Anything that starts with “I guess...” or “I think...”
Avoid using language that conveys doubt or uncertainty when talking to the insurance adjuster. By saying anything that starts with “I guess…” and “I think…”, you leave room for skepticism in your insurer’s mind. Guesswork and assumptions can negatively affect your claim. Instead, be clear, concise, and firm when sharing information about the accident and your injuries.
“I don’t have a car accident lawyer.”
You should have a car accident attorney on board before your first interaction with the insurance company, but it is never too late to hire one, even if your insurance claim is already pending. Remember that insurance companies are profit-driven, and paying you as little as possible helps them preserve their profits. Legal representation protects your interests, not the insurance company's. Also, if you tell the insurance company that you have a car accident lawyer, the insurer will know that you are serious about getting a fair settlement and will not tolerate any manipulations or bad-faith practices on their part.
What if the Insurance Company Asks Me to Provide a Recorded Statement?
An insurance company may contact you in the hours or days after the accident and ask you to provide a recorded statement. The insurer may even make you feel obligated to comply by saying that your cooperation will speed up the claims process or even increase the value of your claim.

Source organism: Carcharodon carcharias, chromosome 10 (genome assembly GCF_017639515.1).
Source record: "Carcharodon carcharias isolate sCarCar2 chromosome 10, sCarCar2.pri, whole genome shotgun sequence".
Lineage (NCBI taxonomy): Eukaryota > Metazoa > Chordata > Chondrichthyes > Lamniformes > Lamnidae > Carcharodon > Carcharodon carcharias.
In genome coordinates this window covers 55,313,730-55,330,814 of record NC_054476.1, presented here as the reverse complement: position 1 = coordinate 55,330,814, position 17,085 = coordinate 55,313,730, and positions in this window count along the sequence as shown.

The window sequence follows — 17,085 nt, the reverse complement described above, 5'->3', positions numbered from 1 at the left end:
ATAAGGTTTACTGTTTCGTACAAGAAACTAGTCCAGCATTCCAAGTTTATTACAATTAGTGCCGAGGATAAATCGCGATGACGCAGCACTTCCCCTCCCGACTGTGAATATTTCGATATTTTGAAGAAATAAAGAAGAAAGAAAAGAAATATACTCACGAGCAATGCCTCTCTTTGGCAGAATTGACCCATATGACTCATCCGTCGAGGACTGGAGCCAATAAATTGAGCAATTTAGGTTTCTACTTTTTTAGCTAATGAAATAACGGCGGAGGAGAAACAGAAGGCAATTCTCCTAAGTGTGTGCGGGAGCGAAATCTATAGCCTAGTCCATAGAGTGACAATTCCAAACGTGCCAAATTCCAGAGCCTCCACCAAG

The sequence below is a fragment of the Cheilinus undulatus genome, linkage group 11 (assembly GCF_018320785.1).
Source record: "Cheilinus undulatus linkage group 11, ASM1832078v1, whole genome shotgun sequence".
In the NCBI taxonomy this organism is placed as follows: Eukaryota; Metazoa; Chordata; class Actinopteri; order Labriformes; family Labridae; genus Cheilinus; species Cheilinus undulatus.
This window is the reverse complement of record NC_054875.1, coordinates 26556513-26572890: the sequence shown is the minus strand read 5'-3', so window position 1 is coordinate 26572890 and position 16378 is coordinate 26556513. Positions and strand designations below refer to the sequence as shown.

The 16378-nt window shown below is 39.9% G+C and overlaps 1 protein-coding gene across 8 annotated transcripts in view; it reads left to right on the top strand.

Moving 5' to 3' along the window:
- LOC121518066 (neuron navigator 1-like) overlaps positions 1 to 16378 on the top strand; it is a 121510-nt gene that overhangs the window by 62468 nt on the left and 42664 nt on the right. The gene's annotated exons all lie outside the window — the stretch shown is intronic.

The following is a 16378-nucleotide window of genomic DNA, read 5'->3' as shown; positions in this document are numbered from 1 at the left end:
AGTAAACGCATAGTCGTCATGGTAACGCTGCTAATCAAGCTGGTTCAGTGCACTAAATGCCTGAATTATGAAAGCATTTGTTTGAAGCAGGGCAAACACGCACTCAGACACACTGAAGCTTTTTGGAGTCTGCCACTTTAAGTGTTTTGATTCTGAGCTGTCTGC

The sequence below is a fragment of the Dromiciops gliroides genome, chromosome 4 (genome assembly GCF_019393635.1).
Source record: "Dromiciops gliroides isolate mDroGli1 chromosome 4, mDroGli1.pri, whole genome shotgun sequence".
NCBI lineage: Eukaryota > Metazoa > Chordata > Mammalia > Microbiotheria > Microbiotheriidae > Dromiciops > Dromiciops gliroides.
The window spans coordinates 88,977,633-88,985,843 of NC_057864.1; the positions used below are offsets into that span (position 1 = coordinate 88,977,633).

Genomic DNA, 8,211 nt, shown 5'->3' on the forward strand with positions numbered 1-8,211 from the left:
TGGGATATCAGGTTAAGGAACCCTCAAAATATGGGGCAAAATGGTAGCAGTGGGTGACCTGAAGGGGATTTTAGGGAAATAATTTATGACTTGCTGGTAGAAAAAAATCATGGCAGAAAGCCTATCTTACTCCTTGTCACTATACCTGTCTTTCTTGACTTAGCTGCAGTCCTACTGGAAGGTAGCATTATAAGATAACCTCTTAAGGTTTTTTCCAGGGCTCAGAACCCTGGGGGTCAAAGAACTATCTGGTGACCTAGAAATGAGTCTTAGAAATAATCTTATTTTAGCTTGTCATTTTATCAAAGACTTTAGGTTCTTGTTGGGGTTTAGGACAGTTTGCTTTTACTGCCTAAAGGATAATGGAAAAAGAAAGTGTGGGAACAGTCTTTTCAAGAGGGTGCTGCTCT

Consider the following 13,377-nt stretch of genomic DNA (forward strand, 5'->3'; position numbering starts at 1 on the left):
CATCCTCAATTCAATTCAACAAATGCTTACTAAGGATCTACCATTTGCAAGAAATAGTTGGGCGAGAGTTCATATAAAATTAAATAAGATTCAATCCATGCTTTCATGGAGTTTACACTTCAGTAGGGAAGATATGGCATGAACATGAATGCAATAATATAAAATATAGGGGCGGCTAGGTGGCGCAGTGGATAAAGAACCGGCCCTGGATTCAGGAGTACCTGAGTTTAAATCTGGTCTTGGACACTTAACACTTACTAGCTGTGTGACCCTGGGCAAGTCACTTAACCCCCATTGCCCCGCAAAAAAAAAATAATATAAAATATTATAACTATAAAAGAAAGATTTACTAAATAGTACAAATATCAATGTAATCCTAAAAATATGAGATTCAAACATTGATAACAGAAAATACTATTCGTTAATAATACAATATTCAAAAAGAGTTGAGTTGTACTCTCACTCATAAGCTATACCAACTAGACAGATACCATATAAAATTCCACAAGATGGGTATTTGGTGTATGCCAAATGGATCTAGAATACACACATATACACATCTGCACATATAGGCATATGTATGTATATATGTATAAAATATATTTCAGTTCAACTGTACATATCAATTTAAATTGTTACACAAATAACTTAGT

While recorded statements are a routine part of the insurance claims, agreeing to have your conversation recorded can be a double-edged sword. You might inadvertently say something that the insurance company will use against you, as it can be easy to be confused by what you are saying (which is often the insurer’s intention). Insurance adjusters ask claimants questions to induce them to say things that will eventually hurt their case.
- Understand your policy and rights. Before you agree to provide a recorded statement, read your insurance policy carefully and learn more about your rights. Better yet, schedule a consultation with a car accident attorney who can review your situation and advise you on how best to proceed. Remember: You are not obligated to provide a recorded statement or sign anything until you consult with a lawyer. Any statements you provide will become part of the insurance company’s records and can potentially work against you later.
- Ask for a copy of the questions. If you decide (or your lawyer gives you a green light) to give a recorded statement, ask for a copy of the questions in advance. This will give you time to prepare and organize your thoughts. If you do not understand a question or need clarification, do not be afraid to ask the adjuster to rephrase it. You can also share the list of questions with your lawyer to discuss how to answer them properly to avoid falling into any traps.